Tips for Taking Inventory in PE | BlogCast Ep. #42

Podcast Transcript:

After you’ve relaxed and rejuvenated this summer, I think there’s a first step all teachers should take when planning for the next school year.

Welcome to the PE Express podcast. Two to three times a week, a PE expert will share a tip, activity idea, or teaching strategy to help you become a better PE professional. Today’s host is Dr Aaron Beighle. He is a co-author of Dynamic Physical Education for elementary school children and a contributor to DynamicPEasap.com he also publishes extensively and presents for physical education professionals.

About 20 years ago, an elementary teacher asked me to help her organize her equipment closet and I obliged and I walked into a room and I saw these three big boxes and she was excited to report she’d purchased a frisbee golf set and right next to those three big boxes were frisbees hoops, small cones, and post for flags and my first reaction was, do you know what you had before you ordered this? And her reaction was no.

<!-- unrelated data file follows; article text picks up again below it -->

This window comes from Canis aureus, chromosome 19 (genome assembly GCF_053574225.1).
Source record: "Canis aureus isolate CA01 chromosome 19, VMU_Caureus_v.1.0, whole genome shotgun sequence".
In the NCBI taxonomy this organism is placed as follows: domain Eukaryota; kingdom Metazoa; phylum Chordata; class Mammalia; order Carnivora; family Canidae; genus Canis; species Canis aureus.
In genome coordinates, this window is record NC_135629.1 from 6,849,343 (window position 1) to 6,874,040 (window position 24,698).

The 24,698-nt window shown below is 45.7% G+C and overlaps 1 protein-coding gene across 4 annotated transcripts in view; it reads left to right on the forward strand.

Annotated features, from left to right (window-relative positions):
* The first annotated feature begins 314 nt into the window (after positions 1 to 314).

In fact, she had no inventory at all. For this reason, I have my undergraduate students take an inventory for an assignment and I’m going to share you with you what I teach them and I think it’s an important first step for teachers as they begin planning for a school year. First, I think it’s important that teachers know what they have as they plan their lessons and curriculum and PE requires equipment, and you can’t plan if you don’t really know what you have. It’s sort of like starting to cook without knowing what you have in the refrigerator or the pantry. Another reason for an inventory is to know what to ask for. I just had dinner with a teacher um, recently and he was telling me that his principal came to him and said, I have some money for specials, what do you guys need? And within 20 minutes he had sent the teacher an updated list of his needs and what he required to teach his curriculum and he got all of those just based on having an inventory and having a list ready for the principal without the inventory, he couldn’t have done this. And the last reason I think to do an inventory is that it requires you to really check your equipment at least annually and look for things like splinters, loose parts, faulty parts, cracks, those types of things. This will make sure you keep your equipment safe and you know what you have to use during the school year. So you’ve decided that you want an inventory, but how do you do that? If this is your first time ever doing an inventory, I would just go through your equipment closet and write down everything you have. How many you have and the condition, is it good, fair or not usable. During this process, writing down how many you need to teach your curriculum would also be helpful as well.